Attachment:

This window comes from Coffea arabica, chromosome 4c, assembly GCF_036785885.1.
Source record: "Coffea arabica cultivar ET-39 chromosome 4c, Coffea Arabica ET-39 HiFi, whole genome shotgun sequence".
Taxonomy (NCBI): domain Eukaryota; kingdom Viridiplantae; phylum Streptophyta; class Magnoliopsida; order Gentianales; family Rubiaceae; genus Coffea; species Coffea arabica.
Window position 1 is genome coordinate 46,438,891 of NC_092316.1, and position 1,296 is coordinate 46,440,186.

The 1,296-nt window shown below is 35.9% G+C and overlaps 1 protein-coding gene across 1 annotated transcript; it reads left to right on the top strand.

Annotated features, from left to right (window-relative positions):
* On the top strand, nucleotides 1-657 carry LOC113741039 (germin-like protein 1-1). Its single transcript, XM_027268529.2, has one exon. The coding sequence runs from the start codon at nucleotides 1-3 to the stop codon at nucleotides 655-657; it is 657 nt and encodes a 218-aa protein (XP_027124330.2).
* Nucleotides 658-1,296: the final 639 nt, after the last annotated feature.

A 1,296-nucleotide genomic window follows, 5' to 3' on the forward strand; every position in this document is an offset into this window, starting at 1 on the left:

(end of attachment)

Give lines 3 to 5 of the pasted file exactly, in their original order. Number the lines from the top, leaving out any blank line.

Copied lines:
Taxonomy (NCBI): domain Eukaryota; kingdom Viridiplantae; phylum Streptophyta; class Magnoliopsida; order Gentianales; family Rubiaceae; genus Coffea; species Coffea arabica.
Window position 1 is genome coordinate 46,438,891 of NC_092316.1, and position 1,296 is coordinate 46,440,186.

The 1,296-nt window shown below is 35.9% G+C and overlaps 1 protein-coding gene across 1 annotated transcript; it reads left to right on the top strand.